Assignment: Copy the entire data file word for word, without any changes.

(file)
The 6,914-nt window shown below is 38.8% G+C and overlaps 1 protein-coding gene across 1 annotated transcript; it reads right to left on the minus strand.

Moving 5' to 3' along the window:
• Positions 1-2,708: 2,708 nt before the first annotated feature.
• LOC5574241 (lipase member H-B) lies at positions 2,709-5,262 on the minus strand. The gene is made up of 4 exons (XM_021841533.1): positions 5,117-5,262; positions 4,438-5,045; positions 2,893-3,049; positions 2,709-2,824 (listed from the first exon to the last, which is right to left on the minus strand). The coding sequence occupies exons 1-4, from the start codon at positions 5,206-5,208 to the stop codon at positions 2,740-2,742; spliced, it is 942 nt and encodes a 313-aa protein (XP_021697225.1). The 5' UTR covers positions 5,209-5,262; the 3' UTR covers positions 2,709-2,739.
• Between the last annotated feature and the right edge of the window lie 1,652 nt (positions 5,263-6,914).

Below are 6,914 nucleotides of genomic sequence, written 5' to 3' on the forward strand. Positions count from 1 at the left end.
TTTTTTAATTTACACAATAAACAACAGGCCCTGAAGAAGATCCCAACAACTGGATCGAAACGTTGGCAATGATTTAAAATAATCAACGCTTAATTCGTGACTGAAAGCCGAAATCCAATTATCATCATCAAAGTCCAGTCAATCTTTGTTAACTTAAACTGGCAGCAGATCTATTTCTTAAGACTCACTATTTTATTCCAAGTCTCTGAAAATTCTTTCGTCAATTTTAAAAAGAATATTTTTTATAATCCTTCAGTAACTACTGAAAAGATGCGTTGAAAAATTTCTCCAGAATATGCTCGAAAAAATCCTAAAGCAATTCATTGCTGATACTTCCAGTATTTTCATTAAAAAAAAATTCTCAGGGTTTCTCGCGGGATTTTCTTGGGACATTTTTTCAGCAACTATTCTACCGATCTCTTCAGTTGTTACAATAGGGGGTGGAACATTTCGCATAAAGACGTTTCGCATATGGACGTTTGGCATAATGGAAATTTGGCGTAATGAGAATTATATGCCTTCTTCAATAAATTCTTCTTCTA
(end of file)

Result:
The 6,914-nt window shown below is 38.8% G+C and overlaps 1 protein-coding gene across 1 annotated transcript; it reads right to left on the minus strand.

Moving 5' to 3' along the window:
• Positions 1-2,708: 2,708 nt before the first annotated feature.
• LOC5574241 (lipase member H-B) lies at positions 2,709-5,262 on the minus strand. The gene is made up of 4 exons (XM_021841533.1): positions 5,117-5,262; positions 4,438-5,045; positions 2,893-3,049; positions 2,709-2,824 (listed from the first exon to the last, which is right to left on the minus strand). The coding sequence occupies exons 1-4, from the start codon at positions 5,206-5,208 to the stop codon at positions 2,740-2,742; spliced, it is 942 nt and encodes a 313-aa protein (XP_021697225.1). The 5' UTR covers positions 5,209-5,262; the 3' UTR covers positions 2,709-2,739.
• Between the last annotated feature and the right edge of the window lie 1,652 nt (positions 5,263-6,914).

Below are 6,914 nucleotides of genomic sequence, written 5' to 3' on the forward strand. Positions count from 1 at the left end.
TTTTTTAATTTACACAATAAACAACAGGCCCTGAAGAAGATCCCAACAACTGGATCGAAACGTTGGCAATGATTTAAAATAATCAACGCTTAATTCGTGACTGAAAGCCGAAATCCAATTATCATCATCAAAGTCCAGTCAATCTTTGTTAACTTAAACTGGCAGCAGATCTATTTCTTAAGACTCACTATTTTATTCCAAGTCTCTGAAAATTCTTTCGTCAATTTTAAAAAGAATATTTTTTATAATCCTTCAGTAACTACTGAAAAGATGCGTTGAAAAATTTCTCCAGAATATGCTCGAAAAAATCCTAAAGCAATTCATTGCTGATACTTCCAGTATTTTCATTAAAAAAAAATTCTCAGGGTTTCTCGCGGGATTTTCTTGGGACATTTTTTCAGCAACTATTCTACCGATCTCTTCAGTTGTTACAATAGGGGGTGGAACATTTCGCATAAAGACGTTTCGCATATGGACGTTTGGCATAATGGAAATTTGGCGTAATGAGAATTATATGCCTTCTTCAATAAATTCTTCTTCTA